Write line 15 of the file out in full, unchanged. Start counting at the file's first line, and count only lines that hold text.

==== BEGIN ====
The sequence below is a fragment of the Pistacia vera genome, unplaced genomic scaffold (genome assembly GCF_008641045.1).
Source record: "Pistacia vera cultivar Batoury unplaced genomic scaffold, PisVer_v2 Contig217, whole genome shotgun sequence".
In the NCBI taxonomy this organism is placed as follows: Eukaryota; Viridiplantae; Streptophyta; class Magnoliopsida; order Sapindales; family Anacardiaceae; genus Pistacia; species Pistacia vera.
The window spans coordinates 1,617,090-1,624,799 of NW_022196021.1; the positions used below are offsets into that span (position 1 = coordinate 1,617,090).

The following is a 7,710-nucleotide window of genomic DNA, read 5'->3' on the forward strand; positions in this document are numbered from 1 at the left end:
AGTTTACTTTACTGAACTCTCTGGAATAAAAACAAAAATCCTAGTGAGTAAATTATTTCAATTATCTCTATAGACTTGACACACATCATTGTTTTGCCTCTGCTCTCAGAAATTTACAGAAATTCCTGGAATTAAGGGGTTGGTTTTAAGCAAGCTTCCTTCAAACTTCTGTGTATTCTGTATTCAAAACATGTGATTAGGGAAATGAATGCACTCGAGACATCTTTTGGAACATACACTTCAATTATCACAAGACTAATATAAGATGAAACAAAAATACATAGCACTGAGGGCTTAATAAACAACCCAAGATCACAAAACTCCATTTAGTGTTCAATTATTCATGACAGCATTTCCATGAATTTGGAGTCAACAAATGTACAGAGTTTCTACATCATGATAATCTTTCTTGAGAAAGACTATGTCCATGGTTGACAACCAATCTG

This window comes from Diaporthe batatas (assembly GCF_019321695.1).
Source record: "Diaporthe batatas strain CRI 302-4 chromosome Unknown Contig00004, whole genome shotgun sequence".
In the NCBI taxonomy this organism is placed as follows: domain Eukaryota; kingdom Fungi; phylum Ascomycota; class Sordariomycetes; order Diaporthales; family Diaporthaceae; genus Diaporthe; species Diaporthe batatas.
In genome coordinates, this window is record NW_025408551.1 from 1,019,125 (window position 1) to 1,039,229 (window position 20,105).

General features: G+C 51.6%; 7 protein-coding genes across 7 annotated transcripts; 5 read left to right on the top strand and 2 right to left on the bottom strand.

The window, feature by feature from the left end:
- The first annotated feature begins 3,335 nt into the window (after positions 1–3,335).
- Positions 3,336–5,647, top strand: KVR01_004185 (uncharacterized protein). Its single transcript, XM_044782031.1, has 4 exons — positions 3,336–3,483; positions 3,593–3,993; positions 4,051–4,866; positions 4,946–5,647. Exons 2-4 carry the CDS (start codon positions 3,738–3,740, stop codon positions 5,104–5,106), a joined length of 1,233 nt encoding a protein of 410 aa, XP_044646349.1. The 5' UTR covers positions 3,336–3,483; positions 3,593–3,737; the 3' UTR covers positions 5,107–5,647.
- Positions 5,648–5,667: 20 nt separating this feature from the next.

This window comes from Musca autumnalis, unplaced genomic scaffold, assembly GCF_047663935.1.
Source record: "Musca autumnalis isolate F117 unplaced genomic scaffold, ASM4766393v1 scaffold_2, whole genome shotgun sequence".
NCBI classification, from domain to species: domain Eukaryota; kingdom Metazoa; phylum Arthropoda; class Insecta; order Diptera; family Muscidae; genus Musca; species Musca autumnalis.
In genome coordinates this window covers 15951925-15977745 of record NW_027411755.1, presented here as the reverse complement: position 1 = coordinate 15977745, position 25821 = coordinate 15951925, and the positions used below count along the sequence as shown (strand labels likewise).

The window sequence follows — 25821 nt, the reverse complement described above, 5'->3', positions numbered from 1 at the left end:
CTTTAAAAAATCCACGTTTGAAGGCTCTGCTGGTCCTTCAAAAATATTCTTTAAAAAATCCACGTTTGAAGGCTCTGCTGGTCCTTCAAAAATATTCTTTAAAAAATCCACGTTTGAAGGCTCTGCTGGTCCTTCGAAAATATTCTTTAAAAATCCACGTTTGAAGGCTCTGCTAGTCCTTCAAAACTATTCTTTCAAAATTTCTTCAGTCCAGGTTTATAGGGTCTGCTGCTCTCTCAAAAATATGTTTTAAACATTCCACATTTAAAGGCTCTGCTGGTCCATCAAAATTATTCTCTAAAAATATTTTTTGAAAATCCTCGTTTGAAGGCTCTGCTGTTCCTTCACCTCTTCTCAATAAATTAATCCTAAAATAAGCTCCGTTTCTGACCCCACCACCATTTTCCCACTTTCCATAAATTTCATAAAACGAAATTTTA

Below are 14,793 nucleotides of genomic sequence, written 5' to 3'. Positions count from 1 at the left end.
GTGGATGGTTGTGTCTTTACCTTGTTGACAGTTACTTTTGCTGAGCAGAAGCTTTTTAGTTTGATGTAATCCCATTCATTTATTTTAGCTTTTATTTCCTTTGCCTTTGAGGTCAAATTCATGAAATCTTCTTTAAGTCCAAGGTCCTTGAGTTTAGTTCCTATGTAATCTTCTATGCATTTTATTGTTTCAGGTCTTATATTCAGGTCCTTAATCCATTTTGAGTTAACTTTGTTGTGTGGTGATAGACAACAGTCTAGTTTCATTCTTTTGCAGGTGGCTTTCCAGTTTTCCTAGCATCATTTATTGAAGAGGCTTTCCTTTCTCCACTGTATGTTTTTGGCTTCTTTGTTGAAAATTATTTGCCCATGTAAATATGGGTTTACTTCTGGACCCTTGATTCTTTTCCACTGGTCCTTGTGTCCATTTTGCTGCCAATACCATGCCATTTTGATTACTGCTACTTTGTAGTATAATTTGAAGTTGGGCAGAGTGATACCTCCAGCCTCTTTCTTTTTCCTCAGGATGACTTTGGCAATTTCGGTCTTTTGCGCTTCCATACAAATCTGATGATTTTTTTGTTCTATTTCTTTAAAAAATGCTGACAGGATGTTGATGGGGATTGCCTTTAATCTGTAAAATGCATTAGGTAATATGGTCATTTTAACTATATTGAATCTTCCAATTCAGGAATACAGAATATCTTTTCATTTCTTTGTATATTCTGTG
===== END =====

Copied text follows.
- Positions 5,648–5,667: 20 nt separating this feature from the next.